It is being said that Tasmanian Devil’s milk could help humans fight off superbugs. It can kill some of the most deadly bacterial and fungal infections in humans.
The worldwide fight against superbugs is extant. Tasmanian Devil’s milk may be an ingredient that will help human beings win this war. Aussie researchers have found that peptides found in the milk are able to kill off some of the most lethal bacteria and fungal infections.
Don't Miss: Enter the I4U News Nintendo Switch Giveaway!
These include golden staph among them. The Tasmanian Devil’s genome has been decoded and the half a dozen antimicrobial peptides have been mapped. Their artificial replication is all that is left for scientists to do.
The peptides and their power to annihilate some of the most deadliest bacteria then began to be tested by the researchers. One of the experts weighed in on the experiments and said that the process was quite exciting.
The Tasmanian Devil delivers young that are premature after a 3 week long gestation period. The mother’s milk plays a very crucial role in the development of the immune systems of the young babies. However, what the researchers found was something even they weren’t expecting.
The Tasmanian Devil’s milk peptides wiped out all multi-drug resistant bacteria in a jiffy. Golden staph was one bacteria that the milk peptides managed to finish off.
This bacterium is fatal and is carried by 30% of the people in their nose and on their skin. It can be deadly if it gets into the bloodstream via a wound. Another bacterium which was tested was the enterococcus.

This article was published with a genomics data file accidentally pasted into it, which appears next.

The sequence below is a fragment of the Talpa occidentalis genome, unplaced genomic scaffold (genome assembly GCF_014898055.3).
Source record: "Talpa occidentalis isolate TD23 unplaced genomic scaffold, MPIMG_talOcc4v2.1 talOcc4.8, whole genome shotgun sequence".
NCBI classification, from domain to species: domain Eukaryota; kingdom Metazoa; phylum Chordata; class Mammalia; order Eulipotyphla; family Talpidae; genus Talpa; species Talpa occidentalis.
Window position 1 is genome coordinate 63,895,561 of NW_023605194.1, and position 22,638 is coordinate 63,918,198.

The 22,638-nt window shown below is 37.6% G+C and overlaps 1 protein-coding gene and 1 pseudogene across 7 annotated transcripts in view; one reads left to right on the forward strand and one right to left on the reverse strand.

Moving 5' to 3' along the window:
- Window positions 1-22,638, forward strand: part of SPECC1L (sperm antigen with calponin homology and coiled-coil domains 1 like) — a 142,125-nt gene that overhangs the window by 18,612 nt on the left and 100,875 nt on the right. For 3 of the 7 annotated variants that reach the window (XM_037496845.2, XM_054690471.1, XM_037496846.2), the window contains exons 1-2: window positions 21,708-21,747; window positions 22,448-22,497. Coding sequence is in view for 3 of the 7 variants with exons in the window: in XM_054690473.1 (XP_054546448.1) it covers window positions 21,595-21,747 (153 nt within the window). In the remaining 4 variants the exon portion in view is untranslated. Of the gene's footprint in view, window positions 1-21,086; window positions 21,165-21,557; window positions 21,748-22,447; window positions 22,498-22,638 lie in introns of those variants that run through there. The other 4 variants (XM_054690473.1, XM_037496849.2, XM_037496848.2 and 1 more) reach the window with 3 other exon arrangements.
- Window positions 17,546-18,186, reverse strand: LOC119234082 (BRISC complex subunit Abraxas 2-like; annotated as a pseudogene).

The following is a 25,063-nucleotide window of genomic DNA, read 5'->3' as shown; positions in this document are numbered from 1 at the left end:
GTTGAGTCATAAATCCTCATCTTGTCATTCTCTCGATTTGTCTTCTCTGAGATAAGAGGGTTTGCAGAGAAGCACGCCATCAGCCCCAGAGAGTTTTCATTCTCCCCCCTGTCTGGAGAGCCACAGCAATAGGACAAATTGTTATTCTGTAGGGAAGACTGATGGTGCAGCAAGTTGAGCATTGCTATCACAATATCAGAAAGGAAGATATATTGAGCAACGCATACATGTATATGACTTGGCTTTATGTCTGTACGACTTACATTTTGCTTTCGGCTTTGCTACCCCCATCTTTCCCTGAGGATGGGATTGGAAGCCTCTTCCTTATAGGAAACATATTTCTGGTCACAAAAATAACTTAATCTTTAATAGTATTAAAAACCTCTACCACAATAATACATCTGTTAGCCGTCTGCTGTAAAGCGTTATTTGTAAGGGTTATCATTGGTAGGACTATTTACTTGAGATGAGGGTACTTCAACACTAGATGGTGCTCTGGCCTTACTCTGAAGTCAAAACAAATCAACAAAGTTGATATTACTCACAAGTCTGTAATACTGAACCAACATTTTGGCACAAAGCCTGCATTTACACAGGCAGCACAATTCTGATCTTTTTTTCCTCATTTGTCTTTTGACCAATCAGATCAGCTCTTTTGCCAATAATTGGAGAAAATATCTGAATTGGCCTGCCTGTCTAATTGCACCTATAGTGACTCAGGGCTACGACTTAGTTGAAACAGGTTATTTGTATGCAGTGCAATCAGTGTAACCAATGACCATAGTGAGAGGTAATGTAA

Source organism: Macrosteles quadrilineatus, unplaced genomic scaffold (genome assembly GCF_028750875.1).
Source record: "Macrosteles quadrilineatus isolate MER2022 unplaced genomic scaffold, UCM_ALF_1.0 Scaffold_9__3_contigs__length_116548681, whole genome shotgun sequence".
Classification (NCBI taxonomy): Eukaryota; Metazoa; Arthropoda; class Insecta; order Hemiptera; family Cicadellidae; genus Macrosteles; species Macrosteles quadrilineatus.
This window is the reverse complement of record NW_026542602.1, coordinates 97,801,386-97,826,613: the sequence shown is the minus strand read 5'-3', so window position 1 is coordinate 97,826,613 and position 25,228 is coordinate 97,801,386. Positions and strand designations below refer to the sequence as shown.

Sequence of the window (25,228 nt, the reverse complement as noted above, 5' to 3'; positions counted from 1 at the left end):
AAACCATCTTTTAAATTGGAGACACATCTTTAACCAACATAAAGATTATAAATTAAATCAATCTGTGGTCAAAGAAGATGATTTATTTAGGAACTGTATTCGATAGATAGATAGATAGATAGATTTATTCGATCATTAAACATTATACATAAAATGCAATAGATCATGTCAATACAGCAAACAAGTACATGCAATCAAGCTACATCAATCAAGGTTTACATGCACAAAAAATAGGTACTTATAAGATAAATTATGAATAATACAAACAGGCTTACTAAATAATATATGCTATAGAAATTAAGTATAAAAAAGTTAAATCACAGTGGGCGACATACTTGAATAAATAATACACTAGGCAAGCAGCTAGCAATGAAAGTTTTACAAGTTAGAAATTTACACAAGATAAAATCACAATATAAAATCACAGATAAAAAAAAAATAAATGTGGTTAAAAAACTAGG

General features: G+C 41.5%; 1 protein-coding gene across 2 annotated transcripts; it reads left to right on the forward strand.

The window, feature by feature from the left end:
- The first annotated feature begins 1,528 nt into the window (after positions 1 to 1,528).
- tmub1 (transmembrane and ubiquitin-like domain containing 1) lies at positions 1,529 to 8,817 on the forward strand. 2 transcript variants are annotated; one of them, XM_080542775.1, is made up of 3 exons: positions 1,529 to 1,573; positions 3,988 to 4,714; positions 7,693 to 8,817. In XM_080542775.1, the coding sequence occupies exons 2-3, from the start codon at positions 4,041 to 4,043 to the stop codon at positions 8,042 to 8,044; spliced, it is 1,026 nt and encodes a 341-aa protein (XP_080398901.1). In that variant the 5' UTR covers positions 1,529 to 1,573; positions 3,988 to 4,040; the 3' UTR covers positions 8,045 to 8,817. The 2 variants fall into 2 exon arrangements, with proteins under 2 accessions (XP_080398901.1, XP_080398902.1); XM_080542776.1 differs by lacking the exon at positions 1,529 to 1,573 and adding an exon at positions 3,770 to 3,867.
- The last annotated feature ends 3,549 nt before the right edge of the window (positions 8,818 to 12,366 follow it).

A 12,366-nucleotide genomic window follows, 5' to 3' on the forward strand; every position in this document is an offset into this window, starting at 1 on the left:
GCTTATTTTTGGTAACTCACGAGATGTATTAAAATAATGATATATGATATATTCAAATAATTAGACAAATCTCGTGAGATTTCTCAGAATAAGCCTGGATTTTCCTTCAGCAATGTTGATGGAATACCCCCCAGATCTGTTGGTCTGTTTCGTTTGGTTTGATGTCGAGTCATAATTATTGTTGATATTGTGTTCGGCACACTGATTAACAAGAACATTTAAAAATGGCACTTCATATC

This is immune to the antibiotic known as vancomycin. Vancomycin is a very effective drug and if a bacterium is resistant to it there is not much you can do about that. The results of this study were published in a journal.
Superbugs pose huge problems for human beings. If they are left to their own devices, they could kill off more people than cancer alone within 40 years. If these superbugs are not stopped in the nick of time, they could kill more than 10 million people a year by the time 2050 rolls in.
The Tasmanian Devil’s milk peptide contains the antimicrobial cathelicidin, according to SMH. All animals have them. While Tasmanian Devils possess six varieties, humans just have one. Most marsupials have multiple types of these antimicrobial agents in their bodies.
The findings of this study got published in the Nature journal Scientific Reports.